"...[M]ilitary analysts trying to understand counter-insurgency have rediscovered the importance of struggles over soft power. In the words of General David Patreus, "we did reaffirm in Iraq the recognition that you don't kill or capture your way out of an industrial-strength insurgency." More recently he warned against expedient measures that damage our reputation. "We end us paying a price for it ultimately. Abu Ghraib and other situations like that are non-biodegradable. They don't go away. The enemy continues to beat you with them like a stick."  In Afghanistan, the Taliban have embarked on a sophisticated information war, using modern media tools as well as some old-fashioned one, to soften their image and win favor with local Afghans as they try to counter the Americans' new campaign to win Afghan hearts and minds.


AP Photo
February 15, 2010

"Smart Power Needs Smart Public Diplomacy"

Op-Ed, Daily Star
By Joseph S. Nye, Harvard University Distinguished Service Professor
"...[E]ven the best advertising cannot sell an unpopular product. A communications strategy cannot work if it cuts against the grain of policy. Actions speak louder than words. All too often, policymakers treat public diplomacy as a bandage that can be applied after damage is done by other instruments. For example, China tried to enhance its soft power by successfully staging the 2008 Olympics, but its simultaneous domestic crackdown in Tibet — and subsequent repression in Xinxiang and arrests of human rights lawyers — undercut its gains."


AP Photo
January 26, 2010

"Davos: What's the Point?"

Op-Ed, Washington Post
By Joseph S. Nye, Harvard University Distinguished Service Professor
"What good does it do? After attending nearly a score of annual meetings over the years, I have noticed that the conventional wisdom — whether gloom and doom or rise and shine — that summarizes each meeting often proves misleading. But to the extent that this little village in the Alps gets top leaders to raise their eyes above their inboxes and spend even a little time on global and humanitarian issues, it probably helps."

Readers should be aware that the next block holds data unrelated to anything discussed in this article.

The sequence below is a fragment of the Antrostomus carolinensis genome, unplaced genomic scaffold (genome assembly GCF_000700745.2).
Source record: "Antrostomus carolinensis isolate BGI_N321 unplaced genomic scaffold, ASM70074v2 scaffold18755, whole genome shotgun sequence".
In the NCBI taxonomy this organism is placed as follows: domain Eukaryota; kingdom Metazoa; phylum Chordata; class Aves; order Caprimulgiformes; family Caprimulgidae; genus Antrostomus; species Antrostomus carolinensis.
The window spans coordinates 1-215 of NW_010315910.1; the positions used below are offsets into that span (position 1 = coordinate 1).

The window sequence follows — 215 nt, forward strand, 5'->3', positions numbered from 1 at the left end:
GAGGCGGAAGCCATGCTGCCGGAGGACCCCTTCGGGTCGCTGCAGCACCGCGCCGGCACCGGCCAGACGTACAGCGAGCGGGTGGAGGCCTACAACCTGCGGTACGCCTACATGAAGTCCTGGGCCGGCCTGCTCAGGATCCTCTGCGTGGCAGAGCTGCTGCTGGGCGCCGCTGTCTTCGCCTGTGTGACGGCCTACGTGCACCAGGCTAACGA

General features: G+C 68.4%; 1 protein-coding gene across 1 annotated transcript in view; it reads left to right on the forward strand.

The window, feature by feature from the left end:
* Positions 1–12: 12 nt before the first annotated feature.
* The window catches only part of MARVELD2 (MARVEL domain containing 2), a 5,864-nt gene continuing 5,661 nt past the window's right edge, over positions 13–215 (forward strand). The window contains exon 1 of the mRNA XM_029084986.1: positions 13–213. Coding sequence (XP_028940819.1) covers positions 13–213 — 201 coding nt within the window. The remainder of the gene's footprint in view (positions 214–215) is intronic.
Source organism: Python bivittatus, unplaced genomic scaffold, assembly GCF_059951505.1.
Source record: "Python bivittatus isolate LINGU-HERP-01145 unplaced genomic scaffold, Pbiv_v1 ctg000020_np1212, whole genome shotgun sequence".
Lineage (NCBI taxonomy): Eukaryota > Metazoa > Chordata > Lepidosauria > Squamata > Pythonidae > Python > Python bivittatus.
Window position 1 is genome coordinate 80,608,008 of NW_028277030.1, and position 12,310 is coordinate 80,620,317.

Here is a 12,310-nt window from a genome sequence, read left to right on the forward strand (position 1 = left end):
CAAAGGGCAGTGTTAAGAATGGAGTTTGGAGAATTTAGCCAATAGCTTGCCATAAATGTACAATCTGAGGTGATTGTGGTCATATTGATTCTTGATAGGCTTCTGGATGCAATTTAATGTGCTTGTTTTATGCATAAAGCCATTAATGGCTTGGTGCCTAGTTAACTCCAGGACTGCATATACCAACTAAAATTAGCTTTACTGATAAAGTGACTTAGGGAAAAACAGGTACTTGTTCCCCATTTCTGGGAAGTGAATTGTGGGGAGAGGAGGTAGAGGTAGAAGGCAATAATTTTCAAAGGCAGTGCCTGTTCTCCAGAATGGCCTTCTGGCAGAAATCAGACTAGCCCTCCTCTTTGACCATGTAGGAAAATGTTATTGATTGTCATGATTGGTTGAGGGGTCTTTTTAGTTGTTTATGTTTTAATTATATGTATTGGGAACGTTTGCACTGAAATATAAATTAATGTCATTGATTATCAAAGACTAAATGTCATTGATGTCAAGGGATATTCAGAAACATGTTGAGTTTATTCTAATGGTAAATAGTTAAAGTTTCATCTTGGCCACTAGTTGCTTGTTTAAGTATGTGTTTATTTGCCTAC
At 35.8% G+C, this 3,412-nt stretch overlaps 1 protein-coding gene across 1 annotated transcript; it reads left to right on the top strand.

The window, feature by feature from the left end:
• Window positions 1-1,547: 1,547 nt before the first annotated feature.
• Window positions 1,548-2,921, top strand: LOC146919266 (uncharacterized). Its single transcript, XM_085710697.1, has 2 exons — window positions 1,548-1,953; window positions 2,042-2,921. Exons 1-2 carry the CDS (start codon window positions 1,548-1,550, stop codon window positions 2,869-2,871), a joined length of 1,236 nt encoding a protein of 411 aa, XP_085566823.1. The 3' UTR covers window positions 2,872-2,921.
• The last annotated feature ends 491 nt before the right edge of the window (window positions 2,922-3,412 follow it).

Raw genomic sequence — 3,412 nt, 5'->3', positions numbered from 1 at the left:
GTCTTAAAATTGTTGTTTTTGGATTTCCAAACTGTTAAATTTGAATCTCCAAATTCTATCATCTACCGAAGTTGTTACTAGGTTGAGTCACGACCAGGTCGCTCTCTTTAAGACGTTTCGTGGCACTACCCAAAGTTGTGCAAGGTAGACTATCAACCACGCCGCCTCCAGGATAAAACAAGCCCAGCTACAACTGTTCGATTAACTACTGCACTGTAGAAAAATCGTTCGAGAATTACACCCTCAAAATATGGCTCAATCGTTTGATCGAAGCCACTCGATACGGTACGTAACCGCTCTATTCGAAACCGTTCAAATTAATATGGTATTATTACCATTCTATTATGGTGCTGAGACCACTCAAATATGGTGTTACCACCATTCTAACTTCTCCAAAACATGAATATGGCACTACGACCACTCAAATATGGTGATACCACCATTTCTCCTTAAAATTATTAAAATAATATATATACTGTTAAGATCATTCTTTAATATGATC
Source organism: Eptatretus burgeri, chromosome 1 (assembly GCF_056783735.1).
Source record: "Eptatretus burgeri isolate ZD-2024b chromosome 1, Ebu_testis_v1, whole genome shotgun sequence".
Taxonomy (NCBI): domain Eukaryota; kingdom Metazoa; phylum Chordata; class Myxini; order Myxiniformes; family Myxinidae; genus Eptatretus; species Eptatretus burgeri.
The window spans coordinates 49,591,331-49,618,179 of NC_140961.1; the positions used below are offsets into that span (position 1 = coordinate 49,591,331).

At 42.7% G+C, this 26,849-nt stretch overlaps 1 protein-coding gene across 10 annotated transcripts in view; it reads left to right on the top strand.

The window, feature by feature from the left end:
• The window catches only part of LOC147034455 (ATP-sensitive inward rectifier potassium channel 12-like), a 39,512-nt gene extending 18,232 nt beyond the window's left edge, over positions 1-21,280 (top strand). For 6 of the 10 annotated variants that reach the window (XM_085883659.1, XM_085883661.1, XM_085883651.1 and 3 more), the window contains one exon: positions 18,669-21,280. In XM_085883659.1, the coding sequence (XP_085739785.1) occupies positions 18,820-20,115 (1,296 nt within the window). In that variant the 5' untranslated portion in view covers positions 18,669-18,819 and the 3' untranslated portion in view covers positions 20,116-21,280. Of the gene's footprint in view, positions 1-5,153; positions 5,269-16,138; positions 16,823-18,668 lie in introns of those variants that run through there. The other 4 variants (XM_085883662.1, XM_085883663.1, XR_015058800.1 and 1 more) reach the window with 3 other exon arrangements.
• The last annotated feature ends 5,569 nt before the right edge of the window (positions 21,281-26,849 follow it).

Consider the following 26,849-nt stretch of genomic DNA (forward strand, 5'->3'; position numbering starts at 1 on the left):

AP Photo
January 13, 2010

"Is Military Power Becoming Obsolete?"

Op-Ed, The Korea Times
By Joseph S. Nye, Harvard University Distinguished Service Professor
"Armed groups view conflict as a continuum of political and violent irregular operations over a long period that will provide control over local populations. They benefit from the fact that scores of weak states lack the legitimacy or capacity to control their own territory effectively."


AP Photo
January 7, 2010

"An Alliance Larger Than One Issue"

Op-Ed, New York Times
By Joseph S. Nye, Harvard University Distinguished Service Professor
"This year is the 50th anniversary of the United States–Japan security treaty. The two countries will miss a major opportunity if they let the base controversy lead to bitter feelings or the further reduction of American forces in Japan. The best guarantee of security in a region where China remains a long-term challenge and a nuclear North Korea poses a clear threat remains the presence of American troops, which Japan helps to maintain with generous host nation support."

2009


AP Photo
December 15, 2009

"Testing Obama's Foreign Policy"

Op-Ed, Business Daily, (Africa)
By Joseph S. Nye, Harvard University Distinguished Service Professor
"...critics on the left have complained that he has not been able to get Congress to pass a tough energy bill before the Copenhagen conference on climate change. But Obama has helped to persuade China and India to announce useful efforts, and he will set an American target of reducing greenhouse emissions that should prevent the conference from being a failure."


AP Photo
November 11, 2009